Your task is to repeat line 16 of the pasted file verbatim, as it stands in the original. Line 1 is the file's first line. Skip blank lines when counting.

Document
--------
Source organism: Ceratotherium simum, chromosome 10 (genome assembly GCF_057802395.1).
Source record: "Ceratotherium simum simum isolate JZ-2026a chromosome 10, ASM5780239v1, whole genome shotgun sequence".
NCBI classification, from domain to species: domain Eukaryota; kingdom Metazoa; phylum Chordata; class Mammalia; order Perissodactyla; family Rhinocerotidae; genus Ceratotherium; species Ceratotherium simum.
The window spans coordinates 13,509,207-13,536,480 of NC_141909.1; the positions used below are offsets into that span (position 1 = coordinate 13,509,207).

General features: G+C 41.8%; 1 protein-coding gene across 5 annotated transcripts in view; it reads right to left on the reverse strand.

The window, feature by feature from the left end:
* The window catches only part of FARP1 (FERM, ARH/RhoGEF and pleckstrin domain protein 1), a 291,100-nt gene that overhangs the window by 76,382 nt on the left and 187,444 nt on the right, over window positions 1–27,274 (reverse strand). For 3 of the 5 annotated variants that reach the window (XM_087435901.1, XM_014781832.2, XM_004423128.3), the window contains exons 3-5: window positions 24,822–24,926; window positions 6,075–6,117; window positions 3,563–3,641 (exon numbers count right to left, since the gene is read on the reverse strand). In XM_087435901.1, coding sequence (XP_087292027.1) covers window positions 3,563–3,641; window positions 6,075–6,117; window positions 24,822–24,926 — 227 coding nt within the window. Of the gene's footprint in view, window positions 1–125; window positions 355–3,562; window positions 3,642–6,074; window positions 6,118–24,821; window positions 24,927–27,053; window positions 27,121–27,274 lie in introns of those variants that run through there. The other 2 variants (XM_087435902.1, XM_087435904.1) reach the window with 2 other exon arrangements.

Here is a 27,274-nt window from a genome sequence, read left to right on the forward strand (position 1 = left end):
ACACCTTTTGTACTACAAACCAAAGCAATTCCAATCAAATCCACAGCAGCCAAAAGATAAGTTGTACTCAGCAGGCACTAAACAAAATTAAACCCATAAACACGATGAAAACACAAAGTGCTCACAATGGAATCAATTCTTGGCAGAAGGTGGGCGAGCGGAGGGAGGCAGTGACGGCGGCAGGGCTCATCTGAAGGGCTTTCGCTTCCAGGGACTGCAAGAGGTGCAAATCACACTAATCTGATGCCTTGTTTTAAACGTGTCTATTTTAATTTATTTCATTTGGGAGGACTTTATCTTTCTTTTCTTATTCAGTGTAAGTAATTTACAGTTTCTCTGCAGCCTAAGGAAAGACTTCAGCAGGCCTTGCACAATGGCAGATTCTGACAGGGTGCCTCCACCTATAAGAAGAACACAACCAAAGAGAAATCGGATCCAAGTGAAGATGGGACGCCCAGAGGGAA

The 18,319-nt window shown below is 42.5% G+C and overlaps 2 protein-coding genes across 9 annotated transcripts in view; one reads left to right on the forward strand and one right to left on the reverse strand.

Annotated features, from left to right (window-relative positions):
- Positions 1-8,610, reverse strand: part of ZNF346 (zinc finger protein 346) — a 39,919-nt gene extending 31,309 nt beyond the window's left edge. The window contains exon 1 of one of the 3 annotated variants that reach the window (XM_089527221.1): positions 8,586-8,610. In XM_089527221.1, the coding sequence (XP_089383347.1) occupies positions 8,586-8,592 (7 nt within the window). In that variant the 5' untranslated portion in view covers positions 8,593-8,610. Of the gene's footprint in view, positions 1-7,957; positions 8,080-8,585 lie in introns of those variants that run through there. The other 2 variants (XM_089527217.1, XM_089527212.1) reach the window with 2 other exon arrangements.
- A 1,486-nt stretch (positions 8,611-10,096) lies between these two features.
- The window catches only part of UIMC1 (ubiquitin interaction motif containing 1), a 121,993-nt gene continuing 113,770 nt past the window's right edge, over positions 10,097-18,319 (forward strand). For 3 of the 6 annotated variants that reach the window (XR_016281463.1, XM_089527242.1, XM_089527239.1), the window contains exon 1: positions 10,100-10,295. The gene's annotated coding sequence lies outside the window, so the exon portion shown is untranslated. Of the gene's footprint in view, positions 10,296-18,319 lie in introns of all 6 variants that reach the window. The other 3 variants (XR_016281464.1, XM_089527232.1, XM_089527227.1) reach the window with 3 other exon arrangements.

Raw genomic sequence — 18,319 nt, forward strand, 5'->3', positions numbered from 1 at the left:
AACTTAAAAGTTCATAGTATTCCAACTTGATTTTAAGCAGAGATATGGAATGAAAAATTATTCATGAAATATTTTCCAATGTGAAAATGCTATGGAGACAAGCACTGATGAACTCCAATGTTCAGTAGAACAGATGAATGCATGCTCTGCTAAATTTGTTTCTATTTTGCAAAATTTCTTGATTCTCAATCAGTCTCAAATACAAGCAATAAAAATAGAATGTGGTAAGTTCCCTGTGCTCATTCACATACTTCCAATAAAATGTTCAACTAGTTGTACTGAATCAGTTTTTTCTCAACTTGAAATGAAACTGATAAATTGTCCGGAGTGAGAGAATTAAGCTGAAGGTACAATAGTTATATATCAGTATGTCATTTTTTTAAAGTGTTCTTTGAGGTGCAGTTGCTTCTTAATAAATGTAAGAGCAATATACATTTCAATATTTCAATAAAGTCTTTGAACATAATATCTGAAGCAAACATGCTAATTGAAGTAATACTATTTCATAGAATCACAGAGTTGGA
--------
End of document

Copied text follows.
AACTTAAAAGTTCATAGTATTCCAACTTGATTTTAAGCAGAGATATGGAATGAAAAATTATTCATGAAATATTTTCCAATGTGAAAATGCTATGGAGACAAGCACTGATGAACTCCAATGTTCAGTAGAACAGATGAATGCATGCTCTGCTAAATTTGTTTCTATTTTGCAAAATTTCTTGATTCTCAATCAGTCTCAAATACAAGCAATAAAAATAGAATGTGGTAAGTTCCCTGTGCTCATTCACATACTTCCAATAAAATGTTCAACTAGTTGTACTGAATCAGTTTTTTCTCAACTTGAAATGAAACTGATAAATTGTCCGGAGTGAGAGAATTAAGCTGAAGGTACAATAGTTATATATCAGTATGTCATTTTTTTAAAGTGTTCTTTGAGGTGCAGTTGCTTCTTAATAAATGTAAGAGCAATATACATTTCAATATTTCAATAAAGTCTTTGAACATAATATCTGAAGCAAACATGCTAATTGAAGTAATACTATTTCATAGAATCACAGAGTTGGA